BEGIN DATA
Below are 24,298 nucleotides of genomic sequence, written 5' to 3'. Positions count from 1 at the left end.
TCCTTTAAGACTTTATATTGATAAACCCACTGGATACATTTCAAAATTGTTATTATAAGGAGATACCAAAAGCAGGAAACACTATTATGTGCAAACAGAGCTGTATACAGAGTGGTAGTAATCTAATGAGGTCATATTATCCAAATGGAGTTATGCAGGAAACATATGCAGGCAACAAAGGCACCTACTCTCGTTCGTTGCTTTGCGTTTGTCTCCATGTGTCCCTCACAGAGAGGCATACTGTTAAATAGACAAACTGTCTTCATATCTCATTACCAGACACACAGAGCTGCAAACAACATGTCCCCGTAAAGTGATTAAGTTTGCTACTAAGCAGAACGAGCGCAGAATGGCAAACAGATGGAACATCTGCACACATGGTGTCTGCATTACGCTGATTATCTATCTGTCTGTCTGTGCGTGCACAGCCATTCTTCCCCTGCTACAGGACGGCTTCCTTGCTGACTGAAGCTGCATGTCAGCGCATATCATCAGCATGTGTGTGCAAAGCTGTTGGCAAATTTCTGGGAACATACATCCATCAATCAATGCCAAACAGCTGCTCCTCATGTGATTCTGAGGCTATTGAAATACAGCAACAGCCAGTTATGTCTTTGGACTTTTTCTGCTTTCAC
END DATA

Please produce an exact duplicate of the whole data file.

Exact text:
Below are 24,298 nucleotides of genomic sequence, written 5' to 3'. Positions count from 1 at the left end.
TCCTTTAAGACTTTATATTGATAAACCCACTGGATACATTTCAAAATTGTTATTATAAGGAGATACCAAAAGCAGGAAACACTATTATGTGCAAACAGAGCTGTATACAGAGTGGTAGTAATCTAATGAGGTCATATTATCCAAATGGAGTTATGCAGGAAACATATGCAGGCAACAAAGGCACCTACTCTCGTTCGTTGCTTTGCGTTTGTCTCCATGTGTCCCTCACAGAGAGGCATACTGTTAAATAGACAAACTGTCTTCATATCTCATTACCAGACACACAGAGCTGCAAACAACATGTCCCCGTAAAGTGATTAAGTTTGCTACTAAGCAGAACGAGCGCAGAATGGCAAACAGATGGAACATCTGCACACATGGTGTCTGCATTACGCTGATTATCTATCTGTCTGTCTGTGCGTGCACAGCCATTCTTCCCCTGCTACAGGACGGCTTCCTTGCTGACTGAAGCTGCATGTCAGCGCATATCATCAGCATGTGTGTGCAAAGCTGTTGGCAAATTTCTGGGAACATACATCCATCAATCAATGCCAAACAGCTGCTCCTCATGTGATTCTGAGGCTATTGAAATACAGCAACAGCCAGTTATGTCTTTGGACTTTTTCTGCTTTCAC